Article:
Mobile devices typically list out wireless networks when we switch on Wi-Fi on our devices. And the network with the strongest signal occupies the top spot, with the ones with progressively weaker signals coming down the order.
While the above convention is standard across all devices and platforms, the same can also be grossly misleading. For the one with the strongest signal might often prove to be slow. All of this is set to have greater transparency with the new Android Oreo 8.1 update which will not only provide the networks currently available but will also categorize the same depending on network speeds.
As has been revealed in a Pixel user forum post, Google will be using the terms Slow, OK, Fast and Very Fast to indicate the state of each network with respect to the data speed it provides. Those would be relative terms with no actual figures provided. Nonetheless, those can still be helpful considering that you get to know which network to latch on to for best results.
The same so far would have been based on a trial-and-error process with current Android versions where you would have to try out another network if the current one proves to be too slow. However, the above marking would only be applicable to open Wi-Fi networks that do not need a password to log in.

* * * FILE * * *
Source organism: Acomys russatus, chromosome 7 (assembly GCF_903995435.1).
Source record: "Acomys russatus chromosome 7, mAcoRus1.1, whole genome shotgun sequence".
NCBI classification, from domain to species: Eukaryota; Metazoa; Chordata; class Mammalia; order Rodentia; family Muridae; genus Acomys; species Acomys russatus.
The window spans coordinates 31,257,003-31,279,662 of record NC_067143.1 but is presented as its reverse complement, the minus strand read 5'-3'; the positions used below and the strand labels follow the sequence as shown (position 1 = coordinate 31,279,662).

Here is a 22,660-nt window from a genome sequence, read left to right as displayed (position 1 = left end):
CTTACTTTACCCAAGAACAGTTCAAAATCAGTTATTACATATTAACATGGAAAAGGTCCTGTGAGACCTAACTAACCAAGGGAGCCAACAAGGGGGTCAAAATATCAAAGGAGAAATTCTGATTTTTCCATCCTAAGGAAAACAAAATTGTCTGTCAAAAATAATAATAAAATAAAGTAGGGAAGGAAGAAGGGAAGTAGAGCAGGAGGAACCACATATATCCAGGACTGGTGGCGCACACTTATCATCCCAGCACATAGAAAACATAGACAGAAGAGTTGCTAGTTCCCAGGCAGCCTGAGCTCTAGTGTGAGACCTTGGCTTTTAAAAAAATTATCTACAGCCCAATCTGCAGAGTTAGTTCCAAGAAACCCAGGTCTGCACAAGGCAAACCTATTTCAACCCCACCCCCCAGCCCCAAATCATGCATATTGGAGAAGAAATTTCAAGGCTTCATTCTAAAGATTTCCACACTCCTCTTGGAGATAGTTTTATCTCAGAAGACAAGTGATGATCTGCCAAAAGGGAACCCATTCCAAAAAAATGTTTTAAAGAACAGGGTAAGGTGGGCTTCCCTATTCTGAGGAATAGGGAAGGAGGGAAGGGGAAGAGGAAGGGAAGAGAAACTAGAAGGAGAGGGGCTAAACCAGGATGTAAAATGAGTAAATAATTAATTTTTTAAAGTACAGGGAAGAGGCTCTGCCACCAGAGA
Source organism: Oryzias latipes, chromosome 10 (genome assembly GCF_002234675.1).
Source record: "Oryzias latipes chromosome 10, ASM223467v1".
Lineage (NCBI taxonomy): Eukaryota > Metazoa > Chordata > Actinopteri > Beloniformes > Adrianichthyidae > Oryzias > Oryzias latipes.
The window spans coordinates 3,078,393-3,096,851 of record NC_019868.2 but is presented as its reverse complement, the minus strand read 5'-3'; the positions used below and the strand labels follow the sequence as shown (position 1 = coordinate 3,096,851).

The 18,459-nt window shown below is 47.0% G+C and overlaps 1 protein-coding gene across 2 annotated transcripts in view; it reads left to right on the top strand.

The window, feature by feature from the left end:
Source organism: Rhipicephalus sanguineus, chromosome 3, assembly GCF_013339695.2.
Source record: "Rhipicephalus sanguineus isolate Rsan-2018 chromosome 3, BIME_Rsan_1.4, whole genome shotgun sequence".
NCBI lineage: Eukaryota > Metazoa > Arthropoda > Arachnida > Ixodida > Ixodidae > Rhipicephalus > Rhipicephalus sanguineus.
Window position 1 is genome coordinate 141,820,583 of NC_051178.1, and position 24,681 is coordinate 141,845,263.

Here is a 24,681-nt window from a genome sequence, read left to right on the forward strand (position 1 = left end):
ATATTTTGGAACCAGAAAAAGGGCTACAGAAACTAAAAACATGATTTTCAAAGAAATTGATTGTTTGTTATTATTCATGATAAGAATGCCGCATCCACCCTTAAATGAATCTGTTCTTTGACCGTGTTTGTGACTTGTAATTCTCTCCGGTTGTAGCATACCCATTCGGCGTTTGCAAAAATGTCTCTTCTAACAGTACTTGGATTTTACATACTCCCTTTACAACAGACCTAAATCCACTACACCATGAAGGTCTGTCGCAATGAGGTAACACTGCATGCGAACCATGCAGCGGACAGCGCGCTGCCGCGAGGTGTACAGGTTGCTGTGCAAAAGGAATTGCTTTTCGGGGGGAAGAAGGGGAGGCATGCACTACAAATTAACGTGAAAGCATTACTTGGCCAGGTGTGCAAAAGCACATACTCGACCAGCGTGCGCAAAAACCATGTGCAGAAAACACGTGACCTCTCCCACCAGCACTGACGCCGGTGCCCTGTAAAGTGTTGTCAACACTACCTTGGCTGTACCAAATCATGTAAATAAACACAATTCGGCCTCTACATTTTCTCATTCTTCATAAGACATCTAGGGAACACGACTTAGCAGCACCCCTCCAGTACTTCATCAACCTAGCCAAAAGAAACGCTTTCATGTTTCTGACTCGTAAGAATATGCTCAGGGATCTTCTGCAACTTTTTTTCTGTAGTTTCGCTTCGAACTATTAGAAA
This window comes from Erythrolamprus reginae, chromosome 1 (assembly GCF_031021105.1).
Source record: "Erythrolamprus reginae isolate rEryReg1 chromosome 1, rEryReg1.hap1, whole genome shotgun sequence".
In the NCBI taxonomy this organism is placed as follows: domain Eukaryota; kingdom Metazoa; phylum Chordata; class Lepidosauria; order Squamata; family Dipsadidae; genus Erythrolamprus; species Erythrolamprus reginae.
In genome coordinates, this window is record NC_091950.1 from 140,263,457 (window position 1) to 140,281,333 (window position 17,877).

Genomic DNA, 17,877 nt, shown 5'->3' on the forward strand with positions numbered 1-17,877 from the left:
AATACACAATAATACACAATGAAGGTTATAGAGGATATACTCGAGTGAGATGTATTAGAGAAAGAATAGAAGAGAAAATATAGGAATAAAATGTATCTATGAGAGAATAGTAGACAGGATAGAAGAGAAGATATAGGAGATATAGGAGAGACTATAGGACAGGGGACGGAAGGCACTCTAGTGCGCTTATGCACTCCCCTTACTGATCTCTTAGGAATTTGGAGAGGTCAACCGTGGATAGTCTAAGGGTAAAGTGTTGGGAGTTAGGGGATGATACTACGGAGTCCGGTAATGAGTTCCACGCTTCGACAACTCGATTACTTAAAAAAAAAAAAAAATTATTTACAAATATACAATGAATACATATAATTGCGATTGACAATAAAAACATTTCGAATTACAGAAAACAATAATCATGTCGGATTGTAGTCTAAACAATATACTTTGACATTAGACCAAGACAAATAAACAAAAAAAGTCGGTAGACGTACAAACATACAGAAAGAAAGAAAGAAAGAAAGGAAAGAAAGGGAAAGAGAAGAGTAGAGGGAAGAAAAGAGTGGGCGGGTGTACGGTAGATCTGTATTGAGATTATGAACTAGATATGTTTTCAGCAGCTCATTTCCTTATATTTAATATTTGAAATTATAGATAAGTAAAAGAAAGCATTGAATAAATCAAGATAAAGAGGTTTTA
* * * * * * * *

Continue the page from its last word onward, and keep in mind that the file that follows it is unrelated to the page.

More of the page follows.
Also, to elaborate the conventions used to designate the network signal, a ‘Slow’ marking will mean it is only good enough to make calls or send text messages and should be around the 0 – 1 Mbps mark.
Similarly, an ‘OK’ badging would denote speeds of around 1 – 5 Mbps and should suffice for web browsing, making social media interactions or music streaming.
Things begin to get exciting with the ‘Fast’ marking as it signifies data speeds in the vicinity of 5 – 20 Mbps and hence should cater for streaming most video.
‘Very Fast’ badging denotes speed in excess of 20 Mbps and should be enough for streaming even high definition video along with everything else.
The individual speed markings would be accompanying each signal strength indicator and will serve as additional info to help choose the best network depending on what we wish to accomplish once online. However, feature can be turned off from Settings just in case you wish to continue the old fashioned way.
The latest Android Oreo 8.1 has already made it to Nexus and Pixel devices and should start appearing on other Android devices soon.